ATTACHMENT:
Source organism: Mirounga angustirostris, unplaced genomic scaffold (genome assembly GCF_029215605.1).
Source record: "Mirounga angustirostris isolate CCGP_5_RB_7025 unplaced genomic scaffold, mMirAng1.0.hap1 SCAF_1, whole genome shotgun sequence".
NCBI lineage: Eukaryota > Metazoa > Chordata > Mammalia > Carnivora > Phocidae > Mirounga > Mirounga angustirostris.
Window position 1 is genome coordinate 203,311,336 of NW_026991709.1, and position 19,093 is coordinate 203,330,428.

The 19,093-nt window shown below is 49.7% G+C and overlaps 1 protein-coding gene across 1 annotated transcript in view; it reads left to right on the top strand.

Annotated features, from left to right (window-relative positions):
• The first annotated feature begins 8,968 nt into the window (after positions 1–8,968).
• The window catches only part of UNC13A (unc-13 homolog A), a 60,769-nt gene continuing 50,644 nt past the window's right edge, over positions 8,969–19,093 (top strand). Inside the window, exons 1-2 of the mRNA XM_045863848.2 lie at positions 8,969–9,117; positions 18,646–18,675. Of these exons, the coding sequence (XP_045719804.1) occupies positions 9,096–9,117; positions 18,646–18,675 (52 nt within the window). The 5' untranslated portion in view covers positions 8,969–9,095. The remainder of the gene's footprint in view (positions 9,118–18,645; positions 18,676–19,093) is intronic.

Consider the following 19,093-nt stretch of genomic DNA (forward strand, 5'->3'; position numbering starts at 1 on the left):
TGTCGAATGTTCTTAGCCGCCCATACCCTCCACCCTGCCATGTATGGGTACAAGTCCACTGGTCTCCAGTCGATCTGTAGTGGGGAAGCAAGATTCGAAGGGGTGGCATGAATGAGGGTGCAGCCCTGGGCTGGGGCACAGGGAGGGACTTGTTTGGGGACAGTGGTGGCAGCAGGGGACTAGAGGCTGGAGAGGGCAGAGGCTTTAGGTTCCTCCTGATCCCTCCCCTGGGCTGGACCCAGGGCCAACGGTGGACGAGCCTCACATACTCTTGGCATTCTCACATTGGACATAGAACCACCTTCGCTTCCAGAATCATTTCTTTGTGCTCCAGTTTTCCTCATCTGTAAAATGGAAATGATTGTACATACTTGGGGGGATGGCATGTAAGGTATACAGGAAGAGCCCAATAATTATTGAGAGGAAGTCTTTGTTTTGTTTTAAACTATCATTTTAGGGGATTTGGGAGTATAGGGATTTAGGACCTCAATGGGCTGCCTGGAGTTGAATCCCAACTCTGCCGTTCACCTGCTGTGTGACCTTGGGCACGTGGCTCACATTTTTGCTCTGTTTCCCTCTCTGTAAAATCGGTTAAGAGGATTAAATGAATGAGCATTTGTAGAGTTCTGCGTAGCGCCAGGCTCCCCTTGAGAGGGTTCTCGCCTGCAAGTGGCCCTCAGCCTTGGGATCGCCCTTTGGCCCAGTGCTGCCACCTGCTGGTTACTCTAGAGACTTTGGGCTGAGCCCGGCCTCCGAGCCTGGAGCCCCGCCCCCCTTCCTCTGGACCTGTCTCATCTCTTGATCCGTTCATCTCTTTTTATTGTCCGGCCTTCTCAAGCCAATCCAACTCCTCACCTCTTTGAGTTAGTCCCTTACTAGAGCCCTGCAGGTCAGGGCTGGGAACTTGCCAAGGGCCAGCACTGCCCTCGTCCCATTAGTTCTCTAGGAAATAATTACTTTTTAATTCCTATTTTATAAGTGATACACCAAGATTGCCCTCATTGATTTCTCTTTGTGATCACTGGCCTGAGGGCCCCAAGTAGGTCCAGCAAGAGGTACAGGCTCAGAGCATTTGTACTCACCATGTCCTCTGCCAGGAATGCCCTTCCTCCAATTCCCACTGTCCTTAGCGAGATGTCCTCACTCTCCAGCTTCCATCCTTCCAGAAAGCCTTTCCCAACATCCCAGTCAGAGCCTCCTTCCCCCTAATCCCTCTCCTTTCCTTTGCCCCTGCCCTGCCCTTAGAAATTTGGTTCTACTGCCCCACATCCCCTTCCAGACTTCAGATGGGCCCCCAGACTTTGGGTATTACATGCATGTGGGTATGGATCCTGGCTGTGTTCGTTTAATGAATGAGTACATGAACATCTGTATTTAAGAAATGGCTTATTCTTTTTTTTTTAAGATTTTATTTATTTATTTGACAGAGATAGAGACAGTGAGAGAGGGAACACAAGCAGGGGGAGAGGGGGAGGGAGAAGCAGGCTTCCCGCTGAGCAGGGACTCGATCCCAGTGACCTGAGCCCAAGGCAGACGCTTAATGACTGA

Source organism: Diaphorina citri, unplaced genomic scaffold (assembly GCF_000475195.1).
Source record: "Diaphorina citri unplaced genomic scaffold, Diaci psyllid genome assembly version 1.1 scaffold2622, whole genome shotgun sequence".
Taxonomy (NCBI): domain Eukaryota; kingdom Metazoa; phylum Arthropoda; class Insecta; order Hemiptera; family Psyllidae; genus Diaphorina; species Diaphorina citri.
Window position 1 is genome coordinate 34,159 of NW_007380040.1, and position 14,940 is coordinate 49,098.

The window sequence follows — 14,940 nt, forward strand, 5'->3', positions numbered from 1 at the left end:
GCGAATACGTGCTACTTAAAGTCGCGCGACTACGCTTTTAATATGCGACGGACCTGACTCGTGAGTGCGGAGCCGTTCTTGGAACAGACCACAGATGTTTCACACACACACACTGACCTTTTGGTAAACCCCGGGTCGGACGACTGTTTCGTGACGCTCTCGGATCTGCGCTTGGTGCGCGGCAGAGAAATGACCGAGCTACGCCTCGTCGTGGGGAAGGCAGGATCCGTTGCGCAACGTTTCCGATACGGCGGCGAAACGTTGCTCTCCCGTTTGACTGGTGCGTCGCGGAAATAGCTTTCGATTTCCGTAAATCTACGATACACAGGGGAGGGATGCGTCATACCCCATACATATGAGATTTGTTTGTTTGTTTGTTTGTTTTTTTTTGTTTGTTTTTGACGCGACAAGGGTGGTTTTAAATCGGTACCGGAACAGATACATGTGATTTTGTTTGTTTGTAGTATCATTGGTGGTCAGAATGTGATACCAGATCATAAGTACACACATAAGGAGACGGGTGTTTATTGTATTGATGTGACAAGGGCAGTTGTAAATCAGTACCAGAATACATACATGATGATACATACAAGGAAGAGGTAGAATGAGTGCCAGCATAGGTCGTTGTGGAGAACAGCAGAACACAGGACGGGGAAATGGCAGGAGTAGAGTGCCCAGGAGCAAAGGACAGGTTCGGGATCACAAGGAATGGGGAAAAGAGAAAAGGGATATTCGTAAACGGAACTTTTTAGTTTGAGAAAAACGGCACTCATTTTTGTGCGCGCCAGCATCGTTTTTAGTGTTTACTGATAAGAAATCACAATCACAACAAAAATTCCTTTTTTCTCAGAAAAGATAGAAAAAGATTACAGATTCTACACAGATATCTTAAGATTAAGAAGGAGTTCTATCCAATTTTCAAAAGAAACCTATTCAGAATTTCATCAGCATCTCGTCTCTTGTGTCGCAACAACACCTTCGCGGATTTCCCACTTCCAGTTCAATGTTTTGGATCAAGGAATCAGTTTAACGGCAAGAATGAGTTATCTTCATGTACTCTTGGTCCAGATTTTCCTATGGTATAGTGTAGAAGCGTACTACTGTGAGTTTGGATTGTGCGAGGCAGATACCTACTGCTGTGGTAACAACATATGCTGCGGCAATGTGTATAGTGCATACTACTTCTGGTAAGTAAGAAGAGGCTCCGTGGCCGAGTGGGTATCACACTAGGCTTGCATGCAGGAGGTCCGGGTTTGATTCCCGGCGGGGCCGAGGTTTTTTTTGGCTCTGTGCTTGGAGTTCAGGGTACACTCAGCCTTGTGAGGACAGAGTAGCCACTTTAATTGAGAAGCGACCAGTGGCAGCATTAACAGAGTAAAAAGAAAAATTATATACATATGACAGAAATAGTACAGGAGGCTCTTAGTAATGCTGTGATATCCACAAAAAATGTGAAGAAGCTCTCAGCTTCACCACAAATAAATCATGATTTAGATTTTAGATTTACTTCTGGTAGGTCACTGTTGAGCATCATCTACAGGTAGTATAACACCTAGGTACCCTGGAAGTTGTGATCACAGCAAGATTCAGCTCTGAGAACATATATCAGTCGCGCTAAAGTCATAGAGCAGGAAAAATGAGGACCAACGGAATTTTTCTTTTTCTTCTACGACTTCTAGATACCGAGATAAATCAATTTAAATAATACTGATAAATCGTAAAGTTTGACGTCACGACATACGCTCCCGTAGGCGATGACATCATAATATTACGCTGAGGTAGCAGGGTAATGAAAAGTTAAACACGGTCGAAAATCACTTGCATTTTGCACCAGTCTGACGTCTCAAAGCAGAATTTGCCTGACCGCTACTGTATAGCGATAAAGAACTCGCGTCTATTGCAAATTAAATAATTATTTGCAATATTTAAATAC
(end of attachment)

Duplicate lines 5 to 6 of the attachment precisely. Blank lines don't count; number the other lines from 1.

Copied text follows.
The 19,093-nt window shown below is 49.7% G+C and overlaps 1 protein-coding gene across 1 annotated transcript in view; it reads left to right on the top strand.

Annotated features, from left to right (window-relative positions):